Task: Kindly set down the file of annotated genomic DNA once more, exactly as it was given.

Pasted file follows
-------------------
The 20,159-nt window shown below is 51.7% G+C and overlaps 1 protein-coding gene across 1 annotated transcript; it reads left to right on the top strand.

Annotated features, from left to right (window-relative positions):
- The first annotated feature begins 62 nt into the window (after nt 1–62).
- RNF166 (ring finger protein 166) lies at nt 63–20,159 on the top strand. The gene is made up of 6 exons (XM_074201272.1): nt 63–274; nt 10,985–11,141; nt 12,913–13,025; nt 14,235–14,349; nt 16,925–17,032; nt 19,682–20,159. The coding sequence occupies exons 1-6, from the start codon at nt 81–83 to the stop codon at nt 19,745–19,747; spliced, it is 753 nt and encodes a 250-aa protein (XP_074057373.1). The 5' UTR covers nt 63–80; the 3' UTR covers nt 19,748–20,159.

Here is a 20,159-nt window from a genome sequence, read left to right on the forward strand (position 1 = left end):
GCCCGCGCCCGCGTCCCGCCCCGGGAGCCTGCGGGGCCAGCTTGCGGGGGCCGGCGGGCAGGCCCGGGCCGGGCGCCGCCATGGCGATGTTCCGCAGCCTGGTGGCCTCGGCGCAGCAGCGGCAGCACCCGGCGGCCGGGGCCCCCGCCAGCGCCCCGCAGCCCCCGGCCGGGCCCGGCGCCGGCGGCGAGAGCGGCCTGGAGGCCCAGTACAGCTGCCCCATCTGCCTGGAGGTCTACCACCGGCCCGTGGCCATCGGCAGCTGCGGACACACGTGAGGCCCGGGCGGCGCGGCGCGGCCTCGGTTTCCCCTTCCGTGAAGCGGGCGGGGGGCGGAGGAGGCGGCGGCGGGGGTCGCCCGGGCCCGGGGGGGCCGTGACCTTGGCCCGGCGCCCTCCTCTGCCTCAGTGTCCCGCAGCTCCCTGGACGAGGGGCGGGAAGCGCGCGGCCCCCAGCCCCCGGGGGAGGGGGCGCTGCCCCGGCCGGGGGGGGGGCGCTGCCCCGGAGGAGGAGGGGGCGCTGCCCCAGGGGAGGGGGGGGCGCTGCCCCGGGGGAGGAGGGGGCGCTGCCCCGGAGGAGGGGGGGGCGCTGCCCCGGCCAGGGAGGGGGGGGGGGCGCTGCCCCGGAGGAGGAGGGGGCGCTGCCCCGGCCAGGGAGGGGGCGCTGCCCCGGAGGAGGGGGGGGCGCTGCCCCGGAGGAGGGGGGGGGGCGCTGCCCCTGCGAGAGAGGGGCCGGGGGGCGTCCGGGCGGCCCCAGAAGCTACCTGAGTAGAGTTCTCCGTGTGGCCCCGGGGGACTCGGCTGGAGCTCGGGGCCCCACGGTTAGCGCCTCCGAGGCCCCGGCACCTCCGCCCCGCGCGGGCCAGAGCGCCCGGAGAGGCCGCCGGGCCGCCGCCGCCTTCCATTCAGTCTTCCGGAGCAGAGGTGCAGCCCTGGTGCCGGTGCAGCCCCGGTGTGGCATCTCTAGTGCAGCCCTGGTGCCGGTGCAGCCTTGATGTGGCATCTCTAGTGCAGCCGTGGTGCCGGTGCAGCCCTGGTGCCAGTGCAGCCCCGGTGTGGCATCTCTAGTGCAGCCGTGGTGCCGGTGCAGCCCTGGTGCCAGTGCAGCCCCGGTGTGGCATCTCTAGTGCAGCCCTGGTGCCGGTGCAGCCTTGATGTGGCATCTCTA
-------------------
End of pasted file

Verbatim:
The 20,159-nt window shown below is 51.7% G+C and overlaps 1 protein-coding gene across 1 annotated transcript; it reads left to right on the top strand.

Annotated features, from left to right (window-relative positions):
- The first annotated feature begins 62 nt into the window (after nt 1–62).
- RNF166 (ring finger protein 166) lies at nt 63–20,159 on the top strand. The gene is made up of 6 exons (XM_074201272.1): nt 63–274; nt 10,985–11,141; nt 12,913–13,025; nt 14,235–14,349; nt 16,925–17,032; nt 19,682–20,159. The coding sequence occupies exons 1-6, from the start codon at nt 81–83 to the stop codon at nt 19,745–19,747; spliced, it is 753 nt and encodes a 250-aa protein (XP_074057373.1). The 5' UTR covers nt 63–80; the 3' UTR covers nt 19,748–20,159.

Here is a 20,159-nt window from a genome sequence, read left to right on the forward strand (position 1 = left end):
GCCCGCGCCCGCGTCCCGCCCCGGGAGCCTGCGGGGCCAGCTTGCGGGGGCCGGCGGGCAGGCCCGGGCCGGGCGCCGCCATGGCGATGTTCCGCAGCCTGGTGGCCTCGGCGCAGCAGCGGCAGCACCCGGCGGCCGGGGCCCCCGCCAGCGCCCCGCAGCCCCCGGCCGGGCCCGGCGCCGGCGGCGAGAGCGGCCTGGAGGCCCAGTACAGCTGCCCCATCTGCCTGGAGGTCTACCACCGGCCCGTGGCCATCGGCAGCTGCGGACACACGTGAGGCCCGGGCGGCGCGGCGCGGCCTCGGTTTCCCCTTCCGTGAAGCGGGCGGGGGGCGGAGGAGGCGGCGGCGGGGGTCGCCCGGGCCCGGGGGGGCCGTGACCTTGGCCCGGCGCCCTCCTCTGCCTCAGTGTCCCGCAGCTCCCTGGACGAGGGGCGGGAAGCGCGCGGCCCCCAGCCCCCGGGGGAGGGGGCGCTGCCCCGGCCGGGGGGGGGGCGCTGCCCCGGAGGAGGAGGGGGCGCTGCCCCAGGGGAGGGGGGGGCGCTGCCCCGGGGGAGGAGGGGGCGCTGCCCCGGAGGAGGGGGGGGCGCTGCCCCGGCCAGGGAGGGGGGGGGGGCGCTGCCCCGGAGGAGGAGGGGGCGCTGCCCCGGCCAGGGAGGGGGCGCTGCCCCGGAGGAGGGGGGGGCGCTGCCCCGGAGGAGGGGGGGGGGCGCTGCCCCTGCGAGAGAGGGGCCGGGGGGCGTCCGGGCGGCCCCAGAAGCTACCTGAGTAGAGTTCTCCGTGTGGCCCCGGGGGACTCGGCTGGAGCTCGGGGCCCCACGGTTAGCGCCTCCGAGGCCCCGGCACCTCCGCCCCGCGCGGGCCAGAGCGCCCGGAGAGGCCGCCGGGCCGCCGCCGCCTTCCATTCAGTCTTCCGGAGCAGAGGTGCAGCCCTGGTGCCGGTGCAGCCCCGGTGTGGCATCTCTAGTGCAGCCCTGGTGCCGGTGCAGCCTTGATGTGGCATCTCTAGTGCAGCCGTGGTGCCGGTGCAGCCCTGGTGCCAGTGCAGCCCCGGTGTGGCATCTCTAGTGCAGCCGTGGTGCCGGTGCAGCCCTGGTGCCAGTGCAGCCCCGGTGTGGCATCTCTAGTGCAGCCCTGGTGCCGGTGCAGCCTTGATGTGGCATCTCTA